I should know better

I should know better than to predict our departure date.  Last year I wrote the blog entry “(Almost) Ready To Roll” on June 1, and we ended up stuck for various reasons until June 17.  This year I wrote “Last week before launch” on April 27 and then we realized it wasn’t really the last week at all.

Not that we’ve had serious mechanical issues, like last year.  This time it’s more a matter of feeling not quite ready.  We’re going with our guts here.  Eleanor was feeling stressed by a lot of projects she wanted to get done, and I was feeling put off by the generally lousy weather conditions along our proposed route.   I can’t see the point in rushing away from decent weather here just to go up and freeze our snowbird tailfeathers in the upper elevations of New Mexico and Colorado.

As I’ve said many times, flexibility is the key.  We had an Executive Committee meeting (Mom & Dad) and decided that we would simply chuck a few destinations from the trip plan in order to be able to stay in Tucson for another week.  The major destination dropped was Chaco Culture National Historic Park in northern New Mexico.  Being at about 6,000 feet, it was still experiencing cold days and wind recently.  Although Chaco has been on our destination list for a long time, we’re going to postpone it again until summer 2011 when we are looking for a cooler getaway from the heat of the low desert.

This has turned out to be a great decision.  Not only do we have a much more leisurely packing process, but we are using the opportunity to clean up projects and tasks that otherwise would have dragged on into the fall. We’ll leave in a clearer-headed state, and that much more able to enjoy the travels that are ahead.

That’s a really important point.  When talking to prospective full-timers, or people who are planning a grand voyage of several months, I always mention that they need to get the little things cleaned up before they go.  Most people don’t follow this advice as well as they should, and the result is always that the first year or so of travel is overshadowed by lingering issues from their life before.  In particular, it’s important to get your financial house in order.  Too many times I’ve seen folks go out assuming that life on the road would be fantastically cheap (which it can be, but isn’t always), and then they inevitably hit a wall caused by old debts not cleared up, lack of capital, tax problems not resolved, or unexpected expenses.  More than one person I know has had to give up their travel dreams, sell the trailer, and go back to a day job, very much against their will.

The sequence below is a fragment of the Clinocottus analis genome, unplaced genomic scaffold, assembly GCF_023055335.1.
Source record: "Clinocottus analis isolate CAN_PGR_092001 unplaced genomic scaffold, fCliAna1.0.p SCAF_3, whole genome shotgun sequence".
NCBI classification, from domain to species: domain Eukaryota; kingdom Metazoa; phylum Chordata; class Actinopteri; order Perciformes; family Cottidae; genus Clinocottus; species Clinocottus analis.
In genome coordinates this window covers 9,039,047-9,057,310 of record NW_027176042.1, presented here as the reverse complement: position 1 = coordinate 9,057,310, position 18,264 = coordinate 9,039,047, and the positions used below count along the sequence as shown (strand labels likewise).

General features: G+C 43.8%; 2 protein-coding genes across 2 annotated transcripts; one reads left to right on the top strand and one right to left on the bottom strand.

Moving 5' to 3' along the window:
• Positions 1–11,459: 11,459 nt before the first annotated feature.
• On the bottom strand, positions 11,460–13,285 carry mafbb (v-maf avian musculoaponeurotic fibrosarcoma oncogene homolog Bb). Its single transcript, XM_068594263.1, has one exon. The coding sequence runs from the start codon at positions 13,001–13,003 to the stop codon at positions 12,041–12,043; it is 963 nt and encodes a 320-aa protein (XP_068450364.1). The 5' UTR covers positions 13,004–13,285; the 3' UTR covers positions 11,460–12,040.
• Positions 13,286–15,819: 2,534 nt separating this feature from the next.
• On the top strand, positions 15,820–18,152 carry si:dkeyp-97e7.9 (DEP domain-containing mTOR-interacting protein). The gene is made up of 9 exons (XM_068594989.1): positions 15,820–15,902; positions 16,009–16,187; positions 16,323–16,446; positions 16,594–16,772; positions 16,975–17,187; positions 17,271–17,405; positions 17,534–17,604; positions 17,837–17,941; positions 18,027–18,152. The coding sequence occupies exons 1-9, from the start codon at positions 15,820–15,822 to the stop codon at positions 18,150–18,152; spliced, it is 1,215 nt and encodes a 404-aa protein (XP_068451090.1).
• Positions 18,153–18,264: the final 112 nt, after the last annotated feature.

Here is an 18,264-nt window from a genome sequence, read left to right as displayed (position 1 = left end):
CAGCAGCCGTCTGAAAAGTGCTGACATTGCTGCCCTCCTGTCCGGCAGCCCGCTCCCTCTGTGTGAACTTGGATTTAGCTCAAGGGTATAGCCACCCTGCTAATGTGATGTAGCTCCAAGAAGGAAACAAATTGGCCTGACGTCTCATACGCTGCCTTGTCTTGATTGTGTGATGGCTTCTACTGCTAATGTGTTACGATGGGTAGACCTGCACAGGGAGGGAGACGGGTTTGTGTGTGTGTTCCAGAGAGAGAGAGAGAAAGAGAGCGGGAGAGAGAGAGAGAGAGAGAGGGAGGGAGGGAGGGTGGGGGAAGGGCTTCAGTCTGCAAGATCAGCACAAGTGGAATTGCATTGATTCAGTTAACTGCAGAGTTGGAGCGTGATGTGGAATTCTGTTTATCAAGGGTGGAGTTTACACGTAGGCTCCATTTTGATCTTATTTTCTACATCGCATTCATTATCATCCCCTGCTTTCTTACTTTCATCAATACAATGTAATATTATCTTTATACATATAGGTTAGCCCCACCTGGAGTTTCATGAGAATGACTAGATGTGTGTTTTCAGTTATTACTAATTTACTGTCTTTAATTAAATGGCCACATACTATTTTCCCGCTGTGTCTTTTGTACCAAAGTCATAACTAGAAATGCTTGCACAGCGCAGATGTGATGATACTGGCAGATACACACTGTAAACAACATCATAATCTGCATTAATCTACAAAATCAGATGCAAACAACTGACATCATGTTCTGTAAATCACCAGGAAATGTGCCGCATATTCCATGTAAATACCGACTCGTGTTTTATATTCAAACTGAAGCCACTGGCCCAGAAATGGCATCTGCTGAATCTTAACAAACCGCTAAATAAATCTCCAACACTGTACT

Of course there are plenty of other things that can hang you up as you go.  Some can’t be prevented, and just have to be dealt with as they crop up, like medical problems and mechanical breakdowns.  But it’s a crucial exercise to think for a few months about how you live every day, and what you’ll need to adjust when living out of a 200-square foot space that has no fixed address.  We still do it before every trip because it’s easy to accumulate stuff and habits while living in a house, that don’t translate well to mobile life.  It’s a process of cleansing, simplifying, and organizing your life that ultimately yields benefits beyond the travel experience, so it’s well worth doing.

You may not think retirees have a lot to teach you, but in this case they do.  Retirees often simplify their lives in a healthy way.  With kids and jobs behind them, they reduce expenses, clear out the garage, downsize the house (or get rid of it entirely), don’t replace the elderly pets, stop taking on big projects, and try to focus on what’s now important in their lives.  A lot of working people try to have it all when they travel, and that’s a huge mistake. The freedom and broadening of travel are the rewards — everything else is ancillary.

Oh, how nice it would be if I didn’t have to work as we go!  But of course in every life there are compromises.  This year, thanks to the new magazine project (launching in November 2010), I expect to have more work-related compromises than ever.  In fact, I have given in to reality and built a six week hiatus into our travels, during which I will return to Tucson alone (by air) and just get stuff done. Rather than be depressed about this, we have a plan to make the most of it, which will be revealed later.  It should be a very interesting summer.

And that’s perhaps the most important point about travel life: everything is an opportunity, if you’ll just choose to see it that way. Even a breakdown means a chance to meet someone new, try to learn a repair skill, or suffer discomfort that becomes a grand tale of adventure later. We are leaving later than planned, digging a 6-week hole in the middle of the schedule, and working too much … and yet this looks to be the most interesting summer we’ve had in a long time.  I’m looking forward to it.

Revised countdown:  T minus six days and counting…


  1. Ed says


    Understand the feeling; I believe that it is called “going with the flow”!


  2. Jack Palmer says

    dozens of small issues as we prepare for fulltiming at the end of the month. It’s much harder getting rid of stuff than I would have imagined, and not because I have any desire to keep any of it, but if everything goes according to plan we will be heading for New Mexico in June.